Tonight No Poetry Will Serve: Shirley Manson
Tonight No Poetry Will Serve by Alfredo Jaar offers a powerful reflection on the limits of language and the role of creative expression in times of tragedy. A lament for today’s darkness and a call to find the words to confront these tragic hours, the bold new public intervention displays the arresting title of a poem by Adrienne Rich (1929–2012), a figure of inspiration for Jaar since the 1980s, who observed the limits of words in times of unthinkable violence: “no poetry can serve to mitigate such acts, they nullify language itself,” she wrote in 2011. Throughout November 2023, Alfredo Jaar and CIRCA commissioned a series of poetic dialogues, curated by Vittoria de Franchis, from international writers, thinkers and speakers. Giving voice to those who find themselves silenced or without words, the poems hope to achieve Rich’s ambition that creative expression can reconcile conflicting realities.
We are going through a very repressive moment, when nuance is lost and free speech is threatened. But I strongly believe that the spaces of art and culture must remain spaces of freedom. Artists will not be intimidated. In this environment, I have turned to the words of anti-war campaigner and poet Adrienne Rich to reflect both the limits of language and the frustration felt by many that voices for peace and justice cannot sound out as clearly as we wish. And, as part of the CIRCA commission, I am turning to today’s poets, writers, and artists, to support a forum for creative expression where the clear-sighted demands of humanity and empathy can be heard. In these times when politics have failed us miserably, art and culture are our only hope. Art is like the air we breathe, without art, life would be unlivable. Art creates spaces of resistance, spaces of hope.
Shirley Manson reads To A Siberian Woodsman by Wendell Berry
Who has invented our enmity? Who has prescribed us
hatred of each other? Who has armed us against each other
with the death of the world? Who has appointed me such anger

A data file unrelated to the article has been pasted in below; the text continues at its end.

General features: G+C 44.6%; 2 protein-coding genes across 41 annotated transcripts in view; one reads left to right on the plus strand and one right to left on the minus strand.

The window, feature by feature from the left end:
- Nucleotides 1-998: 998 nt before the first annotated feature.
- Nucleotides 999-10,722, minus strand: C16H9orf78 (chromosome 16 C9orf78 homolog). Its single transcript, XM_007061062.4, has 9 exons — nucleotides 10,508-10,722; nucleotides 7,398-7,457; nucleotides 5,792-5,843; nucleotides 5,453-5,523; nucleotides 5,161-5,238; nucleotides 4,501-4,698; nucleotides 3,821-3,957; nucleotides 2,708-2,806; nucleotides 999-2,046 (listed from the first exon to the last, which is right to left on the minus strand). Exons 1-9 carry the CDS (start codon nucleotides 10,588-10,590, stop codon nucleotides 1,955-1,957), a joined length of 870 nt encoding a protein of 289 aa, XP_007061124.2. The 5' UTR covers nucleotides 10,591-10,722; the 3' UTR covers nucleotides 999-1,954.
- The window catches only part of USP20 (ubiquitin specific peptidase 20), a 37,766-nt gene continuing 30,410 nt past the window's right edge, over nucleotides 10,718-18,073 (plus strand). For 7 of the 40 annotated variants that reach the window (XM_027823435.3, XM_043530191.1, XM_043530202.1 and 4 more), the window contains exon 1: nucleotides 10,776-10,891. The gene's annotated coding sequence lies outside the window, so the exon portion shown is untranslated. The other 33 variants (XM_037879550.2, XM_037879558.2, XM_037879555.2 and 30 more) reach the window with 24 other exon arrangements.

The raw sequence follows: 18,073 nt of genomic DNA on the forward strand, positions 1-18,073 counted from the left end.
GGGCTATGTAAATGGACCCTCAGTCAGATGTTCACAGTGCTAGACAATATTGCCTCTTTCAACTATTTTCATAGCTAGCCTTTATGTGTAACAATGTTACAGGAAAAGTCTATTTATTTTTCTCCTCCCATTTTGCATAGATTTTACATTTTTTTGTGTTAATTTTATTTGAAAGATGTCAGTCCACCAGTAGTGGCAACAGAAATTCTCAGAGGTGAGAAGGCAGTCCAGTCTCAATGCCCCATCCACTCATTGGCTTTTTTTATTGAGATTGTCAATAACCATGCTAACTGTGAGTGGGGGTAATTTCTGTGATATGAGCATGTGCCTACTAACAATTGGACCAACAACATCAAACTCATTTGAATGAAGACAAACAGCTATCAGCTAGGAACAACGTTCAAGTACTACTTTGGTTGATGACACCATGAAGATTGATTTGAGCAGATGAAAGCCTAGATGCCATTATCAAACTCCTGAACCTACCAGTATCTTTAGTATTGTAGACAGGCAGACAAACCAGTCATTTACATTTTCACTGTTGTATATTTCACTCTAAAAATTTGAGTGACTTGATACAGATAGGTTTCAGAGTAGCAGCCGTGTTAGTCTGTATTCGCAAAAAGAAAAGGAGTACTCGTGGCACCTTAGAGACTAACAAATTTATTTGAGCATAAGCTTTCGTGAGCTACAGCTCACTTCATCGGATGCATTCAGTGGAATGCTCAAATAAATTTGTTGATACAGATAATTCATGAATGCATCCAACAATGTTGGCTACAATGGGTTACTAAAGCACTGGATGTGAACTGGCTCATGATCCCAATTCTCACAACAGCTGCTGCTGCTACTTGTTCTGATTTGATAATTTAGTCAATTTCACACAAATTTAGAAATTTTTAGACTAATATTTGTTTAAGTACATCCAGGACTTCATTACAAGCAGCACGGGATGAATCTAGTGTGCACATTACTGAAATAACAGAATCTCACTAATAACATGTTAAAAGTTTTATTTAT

that I should desire the burning of your house or the
destruction of your children?
Who has appointed such anger to you? Who has set loose the thought
that we should oppose each other with the ruin of forests and
rivers, and the silence of the birds?
Who has said to us that the voices of my land shall be strange
to you, and the voices of your land strange to me?
Who has imagined that I would destroy myself in order to destroy you,
or that I could improve myself by destroying you? Who has imagined
that your death could be negligible to me now that I have seen
these pictures of your face?
Who has imagined that I would not speak familiarly with you,
or laugh with you, or visit in your house and go to work with
you in the forest?
And now one of the ideas of my place will be that you would
gladly talk and visit and work with me.
I sit in the shade of the trees of the land I was born in.
As they are native I am native, and I hold to this place as
carefully as they hold to it.
I do not see the national flag flying from the staff of the sycamore,
or any decree of the government written on the leaves of the walnut,
nor has the elm bowed before any monuments or sworn the oath of allegiance.
They have not declared to whom they stand in welcome.
In the thought of you I imagine myself free of the weapons and
the official hates that I have borne on my back like a hump,
and in the thought of myself I imagine you free of weapons and
so that if we should meet we would not go by each other
looking at the ground like slaves sullen under their burdens,
but would stand clear in the gaze of each other.
There is no government so worthy as your son who fishes with
you in silence besides the forest pool.
There is no national glory so comely as your daughter whose
hands have learned a music and go their own way on the keys.
There is no national glory so comely as my daughter who
dances and sings and is the brightness of my house.
There is no government so worthy as my son who laughs, as he
comes up the path from the river in the evening, for joy.